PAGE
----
HTS has been courting Western audiences in a bid to gain acceptability vis-à-vis Western actors, hoping to shed its terrorist designation in the long run.
“These strikes against HTS’s liaisons to the outside world reflect Russia’s growing discomfort with what it views as the West’s dangerous normalization of HTS,” Heras added. “The last thing Russia wants is HTS becoming an acceptable local Syrian actor that cuts deals with Europe and potentially even the United States.”
Harvesting under the bombs
The latest escalation coincides with the harvest season in the southern countryside of Idlib – during which farmers typically return to the area to tend to their crops.
Racing to harvest their crops in fear that they will be destroyed, farmers have resorted to tending their fields at night and traveling on foot to avoid detection by regime forces.
“It is impossible to live, cultivate and harvest in the area under this indiscriminate bombing,” Musab al-Ashkr, a journalist and farmer, told Syria Direct. Along with the southern countryside of Idlib, the opposition-held areas of al-Ghab plain in the western countryside of Hama have also been targeted by regime strikes, which caused significant damage to the crops and agricultural infrastructure.
According to the economic publication Syria Report, several fires broke out between May 29 and June 7 as a result of the bombings, which destroyed 35 hectares of wheat and killed several farmers.
Such fires are a recurring feature of the summer months in northern Syria. Many are sparked accidentally, particularly in the overcrowded informal camps set up in or near orchards, forests and fields. However, “over the last couple of years, using both satellite imagery and open-source reporting, we have witnessed a trend of upticks in wildfires in the border area between the regime and rebel-held areas during springtime around the harvest season,” Wim Zwijnenburg, a Project Leader focusing on conflict and environment-related issues at the NGO PAX, told Syria Direct.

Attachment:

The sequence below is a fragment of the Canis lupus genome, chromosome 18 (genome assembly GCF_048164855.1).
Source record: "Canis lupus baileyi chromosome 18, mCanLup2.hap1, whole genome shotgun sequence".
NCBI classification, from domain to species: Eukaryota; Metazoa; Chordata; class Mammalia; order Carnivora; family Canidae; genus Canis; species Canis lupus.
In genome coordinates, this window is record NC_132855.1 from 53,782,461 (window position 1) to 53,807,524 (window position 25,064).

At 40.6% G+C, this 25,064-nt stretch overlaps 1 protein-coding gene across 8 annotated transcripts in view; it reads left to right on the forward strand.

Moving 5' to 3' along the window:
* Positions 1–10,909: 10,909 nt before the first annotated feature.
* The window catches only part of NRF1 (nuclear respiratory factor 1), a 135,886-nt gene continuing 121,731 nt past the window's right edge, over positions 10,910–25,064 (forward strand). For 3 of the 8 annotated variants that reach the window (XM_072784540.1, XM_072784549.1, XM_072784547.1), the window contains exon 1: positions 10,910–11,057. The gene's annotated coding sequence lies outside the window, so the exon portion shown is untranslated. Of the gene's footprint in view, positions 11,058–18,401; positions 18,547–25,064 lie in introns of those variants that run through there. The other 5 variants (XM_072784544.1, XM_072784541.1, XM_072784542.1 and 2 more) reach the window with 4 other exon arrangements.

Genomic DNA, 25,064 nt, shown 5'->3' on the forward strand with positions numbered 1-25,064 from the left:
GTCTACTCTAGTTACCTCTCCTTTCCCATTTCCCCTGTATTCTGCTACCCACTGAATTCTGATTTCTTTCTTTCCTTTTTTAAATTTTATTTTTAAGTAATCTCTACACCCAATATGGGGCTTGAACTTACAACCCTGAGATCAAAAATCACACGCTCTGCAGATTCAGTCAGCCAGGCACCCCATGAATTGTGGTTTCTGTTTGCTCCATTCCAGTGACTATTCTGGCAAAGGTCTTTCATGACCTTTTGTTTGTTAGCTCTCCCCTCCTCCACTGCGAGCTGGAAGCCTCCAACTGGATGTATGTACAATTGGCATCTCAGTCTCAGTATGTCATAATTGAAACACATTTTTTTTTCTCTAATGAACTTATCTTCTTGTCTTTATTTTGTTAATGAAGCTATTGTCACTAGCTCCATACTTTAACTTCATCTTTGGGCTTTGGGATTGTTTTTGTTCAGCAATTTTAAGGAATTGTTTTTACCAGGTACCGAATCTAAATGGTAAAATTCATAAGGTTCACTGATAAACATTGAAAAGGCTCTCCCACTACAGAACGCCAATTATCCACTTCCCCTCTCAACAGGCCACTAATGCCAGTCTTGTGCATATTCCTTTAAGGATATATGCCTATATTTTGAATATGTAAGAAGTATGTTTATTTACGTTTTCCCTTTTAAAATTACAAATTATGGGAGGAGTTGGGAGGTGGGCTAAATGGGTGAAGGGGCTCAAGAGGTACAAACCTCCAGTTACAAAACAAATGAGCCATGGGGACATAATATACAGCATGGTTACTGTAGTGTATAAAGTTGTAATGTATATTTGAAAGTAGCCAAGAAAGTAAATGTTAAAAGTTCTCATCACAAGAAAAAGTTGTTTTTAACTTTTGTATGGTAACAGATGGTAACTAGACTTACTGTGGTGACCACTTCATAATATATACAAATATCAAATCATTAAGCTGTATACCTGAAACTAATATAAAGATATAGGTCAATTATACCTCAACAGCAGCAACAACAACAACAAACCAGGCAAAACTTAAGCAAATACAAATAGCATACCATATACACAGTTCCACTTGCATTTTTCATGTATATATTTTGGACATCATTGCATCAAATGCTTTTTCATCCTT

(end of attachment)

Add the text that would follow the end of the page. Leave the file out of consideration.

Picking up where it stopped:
Documented use of incendiary weapons against fields suggests that some of the fires are sparked deliberately, as seems to be the case in al-Ghab plain. “The picture on the ground is complex, but overall, the link between the use of weapons and fires on the frontline is clear, looking at the map and comparing it with satellite imagery,” Zwijnenburg added.
Agriculture is protected by international law under Article 55 of the Protocol Additional to the Geneva Conventions, which prohibits “the use of methods or means of warfare which are intended or may be expected to cause such damage to the natural environment.”
Yet attacks against agricultural areas routinely take place in Syria, along with other violations of the laws of war, such as the systematic targeting of hospitals and bakeries.
In addition to the immediate threat to farmers’ lives and livelihoods, “in the long-term, unexploded ordnance poses additional risks to farmers [who can no longer] use the land if it is contaminated,” Zwijnenburg noted. “Damage to irrigation systems will have long-term impacts on farmers’ ability to use agricultural land. In some areas, this can contribute to desertification if land is abandoned.”
The beginning of June is the harvest season of staple food grown in al-Ghab, such as wheat, lentils and barley. Racing to harvest their crops in fear that they will be destroyed, farmers have resorted to tending their fields at night and traveling on foot to avoid detection by regime forces.
“All of this, for the sake of getting food, even if it is under bombardment and death – there is no way for farmers to survive other than their fields,” al-Ashkr lamented.